The US Food and Drug Administration has been investigating the potential connection between certain canine diets and the development of heart disease since July of 2018. This investigation is ongoing, and they’re specifically looking into the development of canine dilated cardiomyopathy (DCM) in dogs that have been fed certain pet foods that contain legumes, peas, lentils, or potatoes as a main ingredient, rather than wheat flour, corn, rice, or soybean meal.
Since beginning the investigation, the FDA has analyzed data from reports they received from January 2014 through November 2018. They have actively collaborated with several other animal health groups and developed a reporting portal for those with animals affected with DCM with a possible connection to the animals diet.
Here are more details on their investigation, current findings, and what to do if your dog has suspected DCM and has been eating a grain-free pet food.
What is Canine DCM?
Canine dilated cardiomyopathy is a disease of the heart muscle in dogs that results in an enlarged heart. As the heart chambers become dilated, it becomes more difficult for the heart to pump, causing heart valves to leak.
Ultimately, DCM leads to a buildup of fluid in the chest and abdomen, often resulting in congestive heart failure. Non-genetic cases of DCM that are caught early can be improved under veterinary treatment.
What Causes DCM?
The main underlying cause of DCM has yet to be identified, but research thus far shows there may be a genetic component. Typically, DCM affects large and giant breed dogs, like Newfoundlands, Saint Bernards, Great Danes, and Dobermans.
This disease is less commonly found in medium sized and smaller breeds. However, there have been reports to the FDA of cases of DCM in Labrador Retrievers, Whippets, a Shih Tzu, Bulldog, and Miniature Schnauzers.
What is the Suspected Link in DCM and Grain-Free Food?
When cases of DCM have been reported to the FDA, a high number of these reports have included reports of the animal primarily eating a grain-free pet food as their diet for anywhere from a few months to several years.
In fact, the current reports show that 90 percent of the dogs reported with DCM were fed a consistent, singular diet of grain free food.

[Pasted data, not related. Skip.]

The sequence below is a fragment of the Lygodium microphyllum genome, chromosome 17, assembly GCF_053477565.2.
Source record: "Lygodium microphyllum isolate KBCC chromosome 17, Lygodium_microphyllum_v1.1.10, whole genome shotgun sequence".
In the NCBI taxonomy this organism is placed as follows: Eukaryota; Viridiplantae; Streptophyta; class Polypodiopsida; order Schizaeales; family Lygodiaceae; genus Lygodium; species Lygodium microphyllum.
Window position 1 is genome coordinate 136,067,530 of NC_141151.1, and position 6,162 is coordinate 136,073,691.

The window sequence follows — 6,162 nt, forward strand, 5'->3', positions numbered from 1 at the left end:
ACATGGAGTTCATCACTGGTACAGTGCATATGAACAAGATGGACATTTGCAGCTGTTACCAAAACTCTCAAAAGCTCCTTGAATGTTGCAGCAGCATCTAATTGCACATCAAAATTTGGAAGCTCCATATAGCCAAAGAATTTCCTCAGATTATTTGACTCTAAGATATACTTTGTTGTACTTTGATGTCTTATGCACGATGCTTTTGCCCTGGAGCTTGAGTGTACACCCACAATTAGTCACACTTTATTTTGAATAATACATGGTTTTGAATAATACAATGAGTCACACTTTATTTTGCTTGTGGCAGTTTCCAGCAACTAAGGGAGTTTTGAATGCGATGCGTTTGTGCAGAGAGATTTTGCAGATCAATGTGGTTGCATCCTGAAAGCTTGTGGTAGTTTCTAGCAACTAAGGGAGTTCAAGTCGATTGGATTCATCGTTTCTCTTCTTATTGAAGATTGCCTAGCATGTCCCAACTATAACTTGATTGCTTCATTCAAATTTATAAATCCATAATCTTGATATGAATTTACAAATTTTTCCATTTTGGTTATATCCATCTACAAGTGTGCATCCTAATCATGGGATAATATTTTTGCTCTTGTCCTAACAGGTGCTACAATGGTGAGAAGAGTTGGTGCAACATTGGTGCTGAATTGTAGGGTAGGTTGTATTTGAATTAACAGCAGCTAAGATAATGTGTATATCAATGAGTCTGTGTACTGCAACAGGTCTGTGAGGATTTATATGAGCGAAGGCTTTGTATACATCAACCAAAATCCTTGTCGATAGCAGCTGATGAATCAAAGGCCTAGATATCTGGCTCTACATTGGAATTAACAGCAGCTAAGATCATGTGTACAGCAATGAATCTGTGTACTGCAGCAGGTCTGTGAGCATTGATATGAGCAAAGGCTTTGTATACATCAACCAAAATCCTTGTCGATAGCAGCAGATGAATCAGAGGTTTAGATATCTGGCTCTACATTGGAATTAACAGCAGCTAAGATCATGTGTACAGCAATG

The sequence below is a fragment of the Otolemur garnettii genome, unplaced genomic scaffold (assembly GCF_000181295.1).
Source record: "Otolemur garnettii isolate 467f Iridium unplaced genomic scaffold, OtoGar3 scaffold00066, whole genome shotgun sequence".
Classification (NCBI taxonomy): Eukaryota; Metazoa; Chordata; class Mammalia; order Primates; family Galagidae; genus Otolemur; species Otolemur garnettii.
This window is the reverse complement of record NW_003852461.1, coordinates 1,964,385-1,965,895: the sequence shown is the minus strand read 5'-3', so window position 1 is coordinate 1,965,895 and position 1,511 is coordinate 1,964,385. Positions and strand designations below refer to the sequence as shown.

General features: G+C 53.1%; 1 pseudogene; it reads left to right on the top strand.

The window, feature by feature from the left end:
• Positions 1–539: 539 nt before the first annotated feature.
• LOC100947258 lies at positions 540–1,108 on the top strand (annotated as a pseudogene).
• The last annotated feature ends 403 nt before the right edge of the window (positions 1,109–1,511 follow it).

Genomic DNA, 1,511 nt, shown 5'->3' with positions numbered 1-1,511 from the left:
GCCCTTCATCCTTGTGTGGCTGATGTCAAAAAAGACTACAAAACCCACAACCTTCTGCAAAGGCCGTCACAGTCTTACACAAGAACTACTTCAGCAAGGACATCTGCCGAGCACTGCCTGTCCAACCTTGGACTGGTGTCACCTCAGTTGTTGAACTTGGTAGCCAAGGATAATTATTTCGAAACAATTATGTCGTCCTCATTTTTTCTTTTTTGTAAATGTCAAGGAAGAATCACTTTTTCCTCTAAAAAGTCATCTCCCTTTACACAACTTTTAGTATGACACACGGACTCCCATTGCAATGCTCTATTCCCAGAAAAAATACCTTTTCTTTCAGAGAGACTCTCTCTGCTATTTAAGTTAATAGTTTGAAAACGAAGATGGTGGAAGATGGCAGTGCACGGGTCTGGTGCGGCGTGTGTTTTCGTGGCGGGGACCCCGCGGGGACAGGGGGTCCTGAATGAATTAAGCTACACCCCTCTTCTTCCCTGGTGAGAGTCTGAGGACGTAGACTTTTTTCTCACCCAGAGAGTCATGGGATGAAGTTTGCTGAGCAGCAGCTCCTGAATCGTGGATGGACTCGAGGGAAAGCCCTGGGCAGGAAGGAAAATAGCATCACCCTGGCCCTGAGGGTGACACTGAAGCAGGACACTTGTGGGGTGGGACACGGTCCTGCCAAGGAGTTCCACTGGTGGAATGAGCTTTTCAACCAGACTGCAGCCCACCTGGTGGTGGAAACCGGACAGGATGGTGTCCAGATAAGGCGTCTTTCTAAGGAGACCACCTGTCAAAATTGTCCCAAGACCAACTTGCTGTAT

What Steps Have the FDA Taken in Their Investigation So Far?
Over the course of the nearly 5 year long (and counting) investigation, the FDA has analyzed the data they have collected themselves. They have also worked with several animal medicine and nutrition experts and academic teams. To date, the FDA has:
- Worked with the Veterinary Laboratory Investigation and Response Network, a collaboration of government and veterinary diagnostic laboratories, testing tissue, blood, and serum samples from affected dogs.
- Consulted with board-certified veterinary nutritionists to identify potential contributing factors to the development of DCM heart disease, such as digestibility and nutrient bioavailability of legume/potato ingredients found in grain-free dog foods.
- Performed continual examination of pet food formulas, ingredients, and processing methods.
- Worked with the Chesapeake Veterinary Cardiology Associates, collecting case summaries and blood, serum, and tissue samples to analyze for potential differentiation between potential diet-associated DCM and genetic-associated DCM cases.
- Analyzed cases reported to the FDA for correlations between diet and DCM diagnosis.
How Many Cases of DCM Have Been Reported to the FDA to Date?
During the period of investigation from January 2014 through November 2018, there were 300 reported cases of diagnosed DCM, with some reports involving multiple animals in one household. (Current updates do not include information from December 22, 2018 - January 25, 2019, due to government shutdown minimizing the FDA’s work in the area of animal health.)
Is There A Specific Brand of Pet Food That is At Fault?
No, there is a wide range of pet food brands that have been included in reports, and a variety of types of food as well – kibble, canned soft food, home-cooked, and fresh store bought. The common ingredients among the foods is what seems to be at fault – legumes (beans), pulses (legume seeds), and potatoes (including sweet potatoes) as a main ingredient.
The amount of legumes, pulses, and potatoes in dog foods has increased significantly over the past several years, particularly in foods labeled as “grain free.” Ironically, these foods are usually more expensive and generally touted as a better nutritional choice for your pet.
How Are Legumes, Pulses and Potatoes Connected To Canine DCM?
This is still under investigation. It’s not immediately clear what it is about diets heavy in legumes and/or potatoes that may have a connection to potentially causing DCM.
Details such as the nutritional makeup, how dogs process these ingredients, the bioavailabilty of the nutrients in these foods, and other factors regarding the production of the food itself may be involved as well.
Should I Stop Feeding My Dog a Grain-Free Food?
Not just yet. Right now, the FDA is not making any specific advisories regarding switching away from grain-free foods, since they don’t have enough information on what exactly it is that is potentially linking grain-free foods and DCM.
If you have concerns about your dog’s diet, the FDA recommends speaking with the veterinarian for advice regarding your dog’s specific nutritional needs. Have more questions about DCM or your dog’s nutritional needs? Call us at Academy Animal Hospital for an appointment today.